• how the care providers involved in the incident will be supported
    • how the patient/family will be supported and their questions/concerns addressed
    • how disclosure will be documented
  • inquire with the patient/family who will attend the meeting, encourage the patient/family not to attend alone (e.g. other family members, friends, translator, spiritual support), and ask if the patient/family have preferences on who should attend or not attend from the care team

After an incident: initiate initial disclosure.

  • Use language and terminology that the patient/family can easily understand; avoid speculation or blame
  • Introduce the participants to the patient/family, including their functions and reasons for attendance
  • Acknowledge the incident or that something unexpected has happened and express apology using the words “I’m sorry”
  • Provide an overview of how the meeting will run and ask how the patient/family would like to participate
  • Ask about concerns and questions the patient/family would like to discuss and offer support or resources if needed
  • Share the following information:
    • the currently known facts of the incident
    • the steps for ensuring the ongoing care and well-being of the patient (e.g. clinical care, treatment)
    • a brief overview of the incident analysis process including expected timelines and what the patient/family can expect during the process
  • Offer the patient/family an opportunity to speak about their experience and ask questions
  • Ensure to:
    • ask about preferences for future involvement and information (how, when, where)
    • ask the patient/family to identify a contact person
    • designate a key contact person from the organization who will provide regular updates
    • provide practical and emotional support (e.g. spiritual care services, counselling, social work, family arrangements, reimbursement of expenses associated with the disclosure process)
  • Document the disclosure discussion in accordance with organizational policies, include:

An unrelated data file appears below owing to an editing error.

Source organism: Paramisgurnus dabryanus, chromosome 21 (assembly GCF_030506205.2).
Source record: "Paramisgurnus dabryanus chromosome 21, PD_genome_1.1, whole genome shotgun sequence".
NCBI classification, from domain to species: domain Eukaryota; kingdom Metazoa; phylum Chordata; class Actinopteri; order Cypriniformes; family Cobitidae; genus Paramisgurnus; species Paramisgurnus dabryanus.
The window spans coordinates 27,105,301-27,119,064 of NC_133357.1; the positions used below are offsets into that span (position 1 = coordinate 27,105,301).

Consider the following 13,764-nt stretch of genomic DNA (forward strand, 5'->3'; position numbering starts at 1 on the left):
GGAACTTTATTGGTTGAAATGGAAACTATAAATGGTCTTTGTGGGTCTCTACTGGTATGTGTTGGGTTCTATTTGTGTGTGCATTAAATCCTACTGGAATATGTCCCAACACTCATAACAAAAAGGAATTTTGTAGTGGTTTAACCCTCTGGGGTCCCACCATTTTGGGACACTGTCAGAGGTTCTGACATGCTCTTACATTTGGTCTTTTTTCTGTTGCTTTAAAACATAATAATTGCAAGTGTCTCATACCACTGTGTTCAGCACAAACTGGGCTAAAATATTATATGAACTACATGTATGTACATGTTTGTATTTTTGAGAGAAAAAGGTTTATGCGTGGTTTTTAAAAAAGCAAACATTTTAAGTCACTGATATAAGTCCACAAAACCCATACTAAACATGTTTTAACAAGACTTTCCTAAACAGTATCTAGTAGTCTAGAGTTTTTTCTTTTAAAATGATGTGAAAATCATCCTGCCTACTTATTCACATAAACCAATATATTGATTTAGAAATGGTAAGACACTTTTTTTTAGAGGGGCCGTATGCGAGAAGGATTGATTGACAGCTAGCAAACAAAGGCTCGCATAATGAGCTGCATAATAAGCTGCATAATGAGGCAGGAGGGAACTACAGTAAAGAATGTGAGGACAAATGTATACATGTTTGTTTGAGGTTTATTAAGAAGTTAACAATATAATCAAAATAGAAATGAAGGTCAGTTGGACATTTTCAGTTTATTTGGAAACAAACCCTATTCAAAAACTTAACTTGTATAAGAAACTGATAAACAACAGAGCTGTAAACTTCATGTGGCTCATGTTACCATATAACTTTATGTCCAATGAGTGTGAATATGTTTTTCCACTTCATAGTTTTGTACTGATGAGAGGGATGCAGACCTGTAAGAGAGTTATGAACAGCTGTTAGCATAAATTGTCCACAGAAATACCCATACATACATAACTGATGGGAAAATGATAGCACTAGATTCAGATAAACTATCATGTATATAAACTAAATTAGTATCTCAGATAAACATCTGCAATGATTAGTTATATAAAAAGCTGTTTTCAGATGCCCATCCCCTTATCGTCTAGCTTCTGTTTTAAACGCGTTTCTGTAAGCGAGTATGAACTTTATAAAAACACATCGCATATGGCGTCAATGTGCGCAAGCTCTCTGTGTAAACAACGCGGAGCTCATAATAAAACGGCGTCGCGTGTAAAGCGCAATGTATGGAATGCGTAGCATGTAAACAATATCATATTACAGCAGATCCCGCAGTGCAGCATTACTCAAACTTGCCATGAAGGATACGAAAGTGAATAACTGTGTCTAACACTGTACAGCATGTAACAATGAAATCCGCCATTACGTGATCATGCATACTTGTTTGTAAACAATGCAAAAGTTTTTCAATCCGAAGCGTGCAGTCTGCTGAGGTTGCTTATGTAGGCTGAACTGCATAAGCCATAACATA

• the time, place, date, the names and relationships of all attendees
    • the facts presented
    • offers of assistance made and the response, questions raised and the answers given
    • patient/family preferences about future disclosure discussions
    • plans for follow-up and key contact information for the organization and the patient/family

After an incident:  continue disclosure throughout the incident management process as needed.

  • Continue to be engaged with the patient/family according to their preferences:
    • continue to offer practical and emotional support
    • transparently correct any incorrect or incomplete information that was provided in previous disclosure meetings
    • provide new factual information as it becomes available
    • offer a further apology which might include an acknowledgement of responsibility for what happened as appropriate and in accordance with organizational policies and applicable legislation
    • describe any actions that are taken as result of the internal analysis such as system improvements in accordance with organizational policies and applicable legislation
  • Continue to offer updates, and practical and emotional support for providers
  • Ensure providers maintain involvement in the disclosure process as appropriate, particularly if leadership takes on a larger role in the post analysis stage
  • Continue to document disclosure discussions per organizational policies